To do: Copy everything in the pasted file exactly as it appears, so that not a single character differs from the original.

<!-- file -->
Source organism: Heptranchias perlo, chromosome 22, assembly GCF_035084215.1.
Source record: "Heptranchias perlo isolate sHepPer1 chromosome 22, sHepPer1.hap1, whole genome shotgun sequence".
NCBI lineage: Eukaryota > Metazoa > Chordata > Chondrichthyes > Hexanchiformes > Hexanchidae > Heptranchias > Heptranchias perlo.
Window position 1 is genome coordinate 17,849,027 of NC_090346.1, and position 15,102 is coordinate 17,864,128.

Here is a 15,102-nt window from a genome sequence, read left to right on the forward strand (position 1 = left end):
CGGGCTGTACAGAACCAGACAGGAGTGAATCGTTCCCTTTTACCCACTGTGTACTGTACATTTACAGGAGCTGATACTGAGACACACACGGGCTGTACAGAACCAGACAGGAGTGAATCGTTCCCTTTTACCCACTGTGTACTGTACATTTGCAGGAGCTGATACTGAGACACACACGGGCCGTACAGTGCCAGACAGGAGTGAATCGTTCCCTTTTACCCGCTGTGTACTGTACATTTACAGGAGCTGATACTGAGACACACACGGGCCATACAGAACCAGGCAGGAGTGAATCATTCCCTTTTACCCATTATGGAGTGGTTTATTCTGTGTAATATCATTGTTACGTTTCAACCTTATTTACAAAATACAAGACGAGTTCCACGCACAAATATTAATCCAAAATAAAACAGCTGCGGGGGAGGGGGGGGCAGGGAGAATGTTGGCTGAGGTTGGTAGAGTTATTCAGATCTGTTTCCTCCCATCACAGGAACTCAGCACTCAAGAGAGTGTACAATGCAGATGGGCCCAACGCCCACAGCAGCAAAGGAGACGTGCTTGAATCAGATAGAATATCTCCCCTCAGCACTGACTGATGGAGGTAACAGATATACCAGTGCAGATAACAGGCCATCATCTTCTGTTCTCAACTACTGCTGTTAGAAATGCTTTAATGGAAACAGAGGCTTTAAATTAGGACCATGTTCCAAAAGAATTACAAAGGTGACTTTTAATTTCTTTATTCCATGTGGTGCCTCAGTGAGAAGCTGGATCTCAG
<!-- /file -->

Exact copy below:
Source organism: Heptranchias perlo, chromosome 22, assembly GCF_035084215.1.
Source record: "Heptranchias perlo isolate sHepPer1 chromosome 22, sHepPer1.hap1, whole genome shotgun sequence".
NCBI lineage: Eukaryota > Metazoa > Chordata > Chondrichthyes > Hexanchiformes > Hexanchidae > Heptranchias > Heptranchias perlo.
Window position 1 is genome coordinate 17,849,027 of NC_090346.1, and position 15,102 is coordinate 17,864,128.

Here is a 15,102-nt window from a genome sequence, read left to right on the forward strand (position 1 = left end):
CGGGCTGTACAGAACCAGACAGGAGTGAATCGTTCCCTTTTACCCACTGTGTACTGTACATTTACAGGAGCTGATACTGAGACACACACGGGCTGTACAGAACCAGACAGGAGTGAATCGTTCCCTTTTACCCACTGTGTACTGTACATTTGCAGGAGCTGATACTGAGACACACACGGGCCGTACAGTGCCAGACAGGAGTGAATCGTTCCCTTTTACCCGCTGTGTACTGTACATTTACAGGAGCTGATACTGAGACACACACGGGCCATACAGAACCAGGCAGGAGTGAATCATTCCCTTTTACCCATTATGGAGTGGTTTATTCTGTGTAATATCATTGTTACGTTTCAACCTTATTTACAAAATACAAGACGAGTTCCACGCACAAATATTAATCCAAAATAAAACAGCTGCGGGGGAGGGGGGGGCAGGGAGAATGTTGGCTGAGGTTGGTAGAGTTATTCAGATCTGTTTCCTCCCATCACAGGAACTCAGCACTCAAGAGAGTGTACAATGCAGATGGGCCCAACGCCCACAGCAGCAAAGGAGACGTGCTTGAATCAGATAGAATATCTCCCCTCAGCACTGACTGATGGAGGTAACAGATATACCAGTGCAGATAACAGGCCATCATCTTCTGTTCTCAACTACTGCTGTTAGAAATGCTTTAATGGAAACAGAGGCTTTAAATTAGGACCATGTTCCAAAAGAATTACAAAGGTGACTTTTAATTTCTTTATTCCATGTGGTGCCTCAGTGAGAAGCTGGATCTCAG